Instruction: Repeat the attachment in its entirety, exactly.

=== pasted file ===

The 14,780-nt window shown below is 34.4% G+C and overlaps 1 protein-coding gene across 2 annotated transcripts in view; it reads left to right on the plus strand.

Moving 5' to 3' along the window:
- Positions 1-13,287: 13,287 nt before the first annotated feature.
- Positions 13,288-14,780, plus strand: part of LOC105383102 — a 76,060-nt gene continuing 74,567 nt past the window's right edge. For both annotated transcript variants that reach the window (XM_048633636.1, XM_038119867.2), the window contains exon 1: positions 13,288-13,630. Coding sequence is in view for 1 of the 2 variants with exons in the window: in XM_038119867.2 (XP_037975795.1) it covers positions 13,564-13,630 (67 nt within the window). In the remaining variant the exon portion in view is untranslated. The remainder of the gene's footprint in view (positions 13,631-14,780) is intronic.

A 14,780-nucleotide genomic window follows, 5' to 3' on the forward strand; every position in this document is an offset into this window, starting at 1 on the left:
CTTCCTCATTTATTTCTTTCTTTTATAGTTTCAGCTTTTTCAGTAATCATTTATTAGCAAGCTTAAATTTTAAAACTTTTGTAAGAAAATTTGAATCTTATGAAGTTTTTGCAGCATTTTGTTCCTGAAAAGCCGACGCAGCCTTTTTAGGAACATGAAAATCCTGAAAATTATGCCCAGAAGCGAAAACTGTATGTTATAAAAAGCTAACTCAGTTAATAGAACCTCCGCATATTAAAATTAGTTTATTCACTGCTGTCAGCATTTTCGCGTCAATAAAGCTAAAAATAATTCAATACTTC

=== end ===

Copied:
The 14,780-nt window shown below is 34.4% G+C and overlaps 1 protein-coding gene across 2 annotated transcripts in view; it reads left to right on the plus strand.

Moving 5' to 3' along the window:
- Positions 1-13,287: 13,287 nt before the first annotated feature.
- Positions 13,288-14,780, plus strand: part of LOC105383102 — a 76,060-nt gene continuing 74,567 nt past the window's right edge. For both annotated transcript variants that reach the window (XM_048633636.1, XM_038119867.2), the window contains exon 1: positions 13,288-13,630. Coding sequence is in view for 1 of the 2 variants with exons in the window: in XM_038119867.2 (XP_037975795.1) it covers positions 13,564-13,630 (67 nt within the window). In the remaining variant the exon portion in view is untranslated. The remainder of the gene's footprint in view (positions 13,631-14,780) is intronic.

A 14,780-nucleotide genomic window follows, 5' to 3' on the forward strand; every position in this document is an offset into this window, starting at 1 on the left:
CTTCCTCATTTATTTCTTTCTTTTATAGTTTCAGCTTTTTCAGTAATCATTTATTAGCAAGCTTAAATTTTAAAACTTTTGTAAGAAAATTTGAATCTTATGAAGTTTTTGCAGCATTTTGTTCCTGAAAAGCCGACGCAGCCTTTTTAGGAACATGAAAATCCTGAAAATTATGCCCAGAAGCGAAAACTGTATGTTATAAAAAGCTAACTCAGTTAATAGAACCTCCGCATATTAAAATTAGTTTATTCACTGCTGTCAGCATTTTCGCGTCAATAAAGCTAAAAATAATTCAATACTTC